The two-day NATO Warsaw Summit in July provided the defining moment for European security, building upon and further enhancing the 2014 Wales Summit Communique, which laid out plans for the biggest reinforcement of NATO’s collective defence since the Cold War.
“In an age of uncertainty, we need our Alliance more than ever for predictability, cooperation and unity. The decisions we will take at the Warsaw Summit will strengthen our Alliance and demonstrate our resolve,” said NATO’s Secretary General Mr. Stoltenberg at the pre-Summit press conference on 4 July.
Spurred on by NATO’s three core tasks –Europe’s collective defence, crisis management and cooperative security –the Warsaw Summit focused firmly on deterrence and defence to protect the nearly one billion people who live in the 28 Member Nations of the Alliance as well as on projecting stability beyond its borders.
The Summit also underscored solidarity and military power at a time when NATO faces two main challenges for its populations and neighborhood; in the south, the violent extremism across the Middle East and North Africa leading to terrorism and mass migration, and in the east, challenges posed by Russia following the illegal annexation of Crimea, which has since undermined the European security order.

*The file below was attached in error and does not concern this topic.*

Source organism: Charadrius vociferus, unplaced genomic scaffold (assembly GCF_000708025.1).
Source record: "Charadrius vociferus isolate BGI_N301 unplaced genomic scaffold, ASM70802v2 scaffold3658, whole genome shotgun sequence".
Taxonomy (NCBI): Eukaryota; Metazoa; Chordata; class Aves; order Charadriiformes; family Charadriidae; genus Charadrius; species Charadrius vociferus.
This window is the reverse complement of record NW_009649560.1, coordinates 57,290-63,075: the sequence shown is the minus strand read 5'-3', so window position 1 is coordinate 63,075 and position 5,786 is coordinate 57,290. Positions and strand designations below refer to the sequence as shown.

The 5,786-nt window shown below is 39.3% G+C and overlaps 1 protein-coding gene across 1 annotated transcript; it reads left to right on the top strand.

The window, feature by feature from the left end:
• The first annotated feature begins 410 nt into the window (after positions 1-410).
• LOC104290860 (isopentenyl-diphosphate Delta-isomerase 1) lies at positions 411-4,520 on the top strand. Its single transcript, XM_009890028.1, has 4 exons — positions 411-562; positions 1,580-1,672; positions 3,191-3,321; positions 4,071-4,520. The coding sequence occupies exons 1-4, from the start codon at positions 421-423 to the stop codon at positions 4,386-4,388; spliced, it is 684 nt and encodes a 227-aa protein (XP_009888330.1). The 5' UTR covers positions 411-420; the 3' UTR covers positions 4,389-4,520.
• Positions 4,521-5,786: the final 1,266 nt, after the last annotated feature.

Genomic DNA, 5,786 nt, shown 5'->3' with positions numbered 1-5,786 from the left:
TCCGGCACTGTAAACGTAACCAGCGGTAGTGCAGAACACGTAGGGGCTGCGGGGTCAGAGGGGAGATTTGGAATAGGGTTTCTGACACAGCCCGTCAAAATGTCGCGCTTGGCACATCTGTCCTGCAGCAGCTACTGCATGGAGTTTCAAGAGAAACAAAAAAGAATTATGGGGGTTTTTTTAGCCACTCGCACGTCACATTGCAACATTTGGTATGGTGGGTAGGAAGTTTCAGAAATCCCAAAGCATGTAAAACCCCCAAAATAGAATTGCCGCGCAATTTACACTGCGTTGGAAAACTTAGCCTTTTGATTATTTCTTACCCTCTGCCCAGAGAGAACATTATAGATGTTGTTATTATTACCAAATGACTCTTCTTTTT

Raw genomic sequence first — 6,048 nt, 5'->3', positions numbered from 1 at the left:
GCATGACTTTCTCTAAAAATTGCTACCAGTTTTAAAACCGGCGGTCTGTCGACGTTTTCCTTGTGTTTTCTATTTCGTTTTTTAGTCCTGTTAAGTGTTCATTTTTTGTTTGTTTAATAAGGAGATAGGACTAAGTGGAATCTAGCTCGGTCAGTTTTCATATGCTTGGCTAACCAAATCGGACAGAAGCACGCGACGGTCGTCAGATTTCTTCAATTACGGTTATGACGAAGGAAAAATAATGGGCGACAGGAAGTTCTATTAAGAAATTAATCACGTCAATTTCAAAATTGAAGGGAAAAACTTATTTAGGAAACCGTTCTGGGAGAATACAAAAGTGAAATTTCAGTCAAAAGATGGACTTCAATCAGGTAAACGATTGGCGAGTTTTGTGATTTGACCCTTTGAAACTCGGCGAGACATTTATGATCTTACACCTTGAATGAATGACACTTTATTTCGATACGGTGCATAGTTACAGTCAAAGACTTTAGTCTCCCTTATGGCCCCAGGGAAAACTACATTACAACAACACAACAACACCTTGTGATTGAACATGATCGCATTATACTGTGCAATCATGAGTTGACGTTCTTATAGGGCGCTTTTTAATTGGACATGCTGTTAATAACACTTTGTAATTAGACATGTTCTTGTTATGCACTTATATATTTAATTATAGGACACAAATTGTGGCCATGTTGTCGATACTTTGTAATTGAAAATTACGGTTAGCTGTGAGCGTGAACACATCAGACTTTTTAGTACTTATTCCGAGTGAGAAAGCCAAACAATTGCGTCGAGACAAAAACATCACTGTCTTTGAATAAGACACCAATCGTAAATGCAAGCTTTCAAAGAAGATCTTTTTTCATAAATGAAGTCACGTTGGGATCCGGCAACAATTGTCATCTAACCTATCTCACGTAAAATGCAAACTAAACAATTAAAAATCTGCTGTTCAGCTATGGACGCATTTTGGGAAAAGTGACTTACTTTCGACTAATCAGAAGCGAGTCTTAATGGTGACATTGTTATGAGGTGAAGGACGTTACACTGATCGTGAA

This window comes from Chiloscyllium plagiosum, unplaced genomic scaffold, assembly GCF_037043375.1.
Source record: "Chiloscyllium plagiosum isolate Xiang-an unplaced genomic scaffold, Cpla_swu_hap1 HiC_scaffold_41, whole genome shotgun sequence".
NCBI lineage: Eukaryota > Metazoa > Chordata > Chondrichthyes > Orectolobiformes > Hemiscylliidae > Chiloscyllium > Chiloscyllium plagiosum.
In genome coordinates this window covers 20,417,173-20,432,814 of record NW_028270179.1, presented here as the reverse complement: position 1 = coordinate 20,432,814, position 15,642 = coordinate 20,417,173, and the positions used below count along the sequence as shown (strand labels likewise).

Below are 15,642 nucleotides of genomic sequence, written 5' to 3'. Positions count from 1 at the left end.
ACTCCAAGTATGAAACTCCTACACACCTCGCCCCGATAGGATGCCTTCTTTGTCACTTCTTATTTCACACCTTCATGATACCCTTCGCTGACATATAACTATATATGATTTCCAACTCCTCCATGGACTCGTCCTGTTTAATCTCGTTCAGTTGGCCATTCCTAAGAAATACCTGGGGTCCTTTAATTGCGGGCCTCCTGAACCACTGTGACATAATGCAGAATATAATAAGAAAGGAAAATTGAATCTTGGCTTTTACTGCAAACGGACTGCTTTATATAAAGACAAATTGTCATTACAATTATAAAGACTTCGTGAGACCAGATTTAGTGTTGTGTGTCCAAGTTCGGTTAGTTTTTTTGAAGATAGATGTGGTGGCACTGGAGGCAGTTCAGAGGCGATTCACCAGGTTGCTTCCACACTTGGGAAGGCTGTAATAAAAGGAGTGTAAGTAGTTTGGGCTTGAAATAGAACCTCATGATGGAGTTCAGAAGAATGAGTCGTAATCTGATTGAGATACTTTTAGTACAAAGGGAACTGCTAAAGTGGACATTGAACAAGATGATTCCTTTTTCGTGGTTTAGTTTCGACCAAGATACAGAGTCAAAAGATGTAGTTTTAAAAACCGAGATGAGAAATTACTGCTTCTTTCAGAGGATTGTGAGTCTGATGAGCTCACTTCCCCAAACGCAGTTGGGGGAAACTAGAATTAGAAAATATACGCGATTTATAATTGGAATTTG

Warsaw Summit, in this focus, was a significant demonstration of the unique and essential transatlantic bond between the Allies, highlighting NATO’s key values of democracy, the rule of law, human rights and the preservation of peace and security, while concurrently reaffirming the clear message that an attack on one Ally is an attack on the whole Alliance.
Calling the event “Poland's huge success”, the host of the Warsaw Summit, Polish Prime Minister Beata Szydło, said: “This is an event that will go down in history as the Summit which drew a new map of global security. It was a Summit which strengthened the NATO's organization.”
NATO Secretary General Jens Stoltenberg
General Denis Mercier: Warsaw Summit opened the fourth era for NATO Alliance
Following the Change of Command ceremony at Joint Warfare Centre (JWC) on 21 July 2016, the Public Affairs Office conducted an interview with French Air Force General Denis Mercier, NATO's Supreme Allied Commander Transformation (SACT).
Referring to the Warsaw Summit, General Mercier said: “If I look at the history of NATO, I can see three different phases. The first was the Cold War; the second was the post-Cold War phase with the opening of NATO, and then the post-9/11 phase in which NATO focused much more on the expeditionary operations, fighting against terrorism. This summit opens for me the fourth era of our Alliance. When we say that this summit focused at defence and deterrence and projecting stability we also point out that this was a summit that decided on the development of playbooks regarding hybrid warfare, declaration of cyber as the fifth domain of warfare, and reinforcing our resilience. In that sense I found it a very historical summit that reaffirmed our unity and cohesion.”